Continuing on with the Sunday Artist Interviews – many are lined up, so keep checking back, I think we need a few more distractions from the rather scary times we’re all living in right now! I’ve actually been doing these interviews a year now! Here’s Kay to tell you a bit about herself and her art….
First of all, who are you?
Hi, I am Kay Lacey and I love to paint, principally in Watercolour. Originally from the Midlands, I have lived in Suffolk since 1989. I have recently retired from my own Garden Design and Landscaping Business which I ran with my husband over the last 15 years following a career based mainly in Local Government.
I began painting following a brief holiday workshop in the Mediterranean in 2011 and now I have more time to paint, I am able to Exhibit my art locally and enjoy contact with people at local handmade and art events, although I confess that it took me almost three years before I was convinced to submit some paintings to a local Art Exhibition
I now have a small studio at my home in Monk Soham surrounded by the beautiful Suffolk Countryside, in which I paint and am able to display my art and some of my daughter’s work too. I am always thrilled that people can take pleasure from my art and even if there is no room for a painting then my art may be enjoyed in other ways that I like to describe as ‘useful art’, pretty and useful gift items that feature my work. These are now available online and at live events under the name of (highly imaginative) Kay Lacey Watercolours.
When you were asked (all those years ago!), “what do you want to be when you grow up?” What did you answer?
When I was at school, I always wanted to be a teacher. My career couldn’t actually have been further from that role although on many occasions I have spoken publicly and given presentations both formal and informal, more recently ‘How to plant a hanging basket’ and informal art demos at my regular art group.
What is the funniest thing as an artist that has ever happened to you?
Nothing particularly funny has happened to me as an artist but when I am at art and handmade fairs with my daughter, we are often asked whose art is whose. We both love nature but Harriet paints many more animals than me. We often ask people to guess – she also takes sneaky pictures and videos when I’m not looking, or aware of, that have us falling about with laughter afterwards.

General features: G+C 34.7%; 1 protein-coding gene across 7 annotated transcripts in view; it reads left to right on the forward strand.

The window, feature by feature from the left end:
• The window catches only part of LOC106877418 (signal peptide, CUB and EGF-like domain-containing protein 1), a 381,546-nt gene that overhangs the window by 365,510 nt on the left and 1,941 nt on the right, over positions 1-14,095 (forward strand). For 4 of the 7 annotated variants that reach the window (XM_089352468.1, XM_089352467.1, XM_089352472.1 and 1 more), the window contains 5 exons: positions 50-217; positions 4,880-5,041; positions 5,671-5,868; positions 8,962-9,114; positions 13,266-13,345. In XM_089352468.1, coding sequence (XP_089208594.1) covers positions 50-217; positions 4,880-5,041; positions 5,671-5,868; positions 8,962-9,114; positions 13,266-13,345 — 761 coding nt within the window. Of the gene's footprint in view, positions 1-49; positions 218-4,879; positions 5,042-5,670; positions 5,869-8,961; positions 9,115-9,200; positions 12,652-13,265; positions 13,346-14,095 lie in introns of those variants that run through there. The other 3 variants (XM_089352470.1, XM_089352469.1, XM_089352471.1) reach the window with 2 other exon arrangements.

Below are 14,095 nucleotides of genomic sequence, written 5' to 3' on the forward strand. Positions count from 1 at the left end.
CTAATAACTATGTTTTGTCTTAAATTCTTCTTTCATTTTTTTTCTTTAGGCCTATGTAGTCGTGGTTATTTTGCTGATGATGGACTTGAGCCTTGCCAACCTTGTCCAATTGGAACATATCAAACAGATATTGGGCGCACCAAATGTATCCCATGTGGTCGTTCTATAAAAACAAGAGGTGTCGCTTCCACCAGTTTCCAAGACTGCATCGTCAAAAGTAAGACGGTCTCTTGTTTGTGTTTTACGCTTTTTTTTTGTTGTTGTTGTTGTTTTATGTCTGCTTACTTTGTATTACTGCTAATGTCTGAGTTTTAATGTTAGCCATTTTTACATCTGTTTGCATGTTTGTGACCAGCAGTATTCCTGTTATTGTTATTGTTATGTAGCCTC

What is the hardest part of being creative?
I think the hardest part of being creative is deciding what to paint. More often than not, I am inspired by a particular flower or season and know where I am going with the art but sometimes if I have an Exhibition coming up or an event with a theme, I can spend hours looking for a relevant copyright free reference. The other hard part is being overly self-critical and self-doubting – a problem that many artists share. Often because Watercolour doesn’t always behave the way you expect it too (partly why I love it) and whilst the result is probably fine, it isn’t quite how it was originally envisaged.
What advice would you give to an artist just starting out?
Paint, paint and paint some more. Don’t be put off from starting – it is only a piece of paper. If possible, try and paint a little every day even if only ‘for the bin’ as that way, you learn how the paint flows and what will work and what won’t. It is also good to do a little practice ‘sketch’ before going straight in to a painting.
What subjects inspire you?
I love and am inspired by nature, particularly flowers and strive to interpret what I see using both colour and texture. I guess my work as a landscape gardener helps me to see colour and form and garden design is, in its own way, an artistic creation. These are some pictures taken in our garden which provides most inspiration. In the summer, it is lovely to step out of the studio into the garden whilst waiting for a watercolour wash to dry.
Who are the 3 greatest living artists in your opinion? (they don’t have to be famous!)
I confess that I am not really a fine art specialist, so here are my selections:
David Hockney – for the sheer scale and slight wackiness of his work.
Peter Williams – an awesome wildlife artist and friend in Suffolk (Mighty Fine Art)
Jean Haines – for the looseness she achieves with her floral work,
and a plus one, tongue in cheek here, my daughter Harriet Lacey because she inspires me and is my greatest critic.
Who are the 3 greatest dead artists in your opinion?
David Shepherd for Wildlife
Claude Monet, I would love to be able to capture the essence of his paintings.
John Constable for beautiful landscapes.
What is your favourite work of art you have ever produced?
This is really a difficult one …. I am going to pop a couple in here for different reasons….
The most challenging, as a study of patterns in nature …’Zebra’
Secondly, because it combines my favourite colour palette, has both flowers and creatures in it …. ‘The Bee Prom’
What was the last piece of art you sold?
‘Colourful Wishes’ was the most recent painting sold – I love painting dandelions and their seeds in all their forms and in slightly abstract ways.
And finally… Because this is really important….
What’s the best type of cheese? (haha)
I love most cheeses, my favourite is probably Brie but I do love a bit of Stilton too, especially at Christmas with a drop of vintage Port (of course).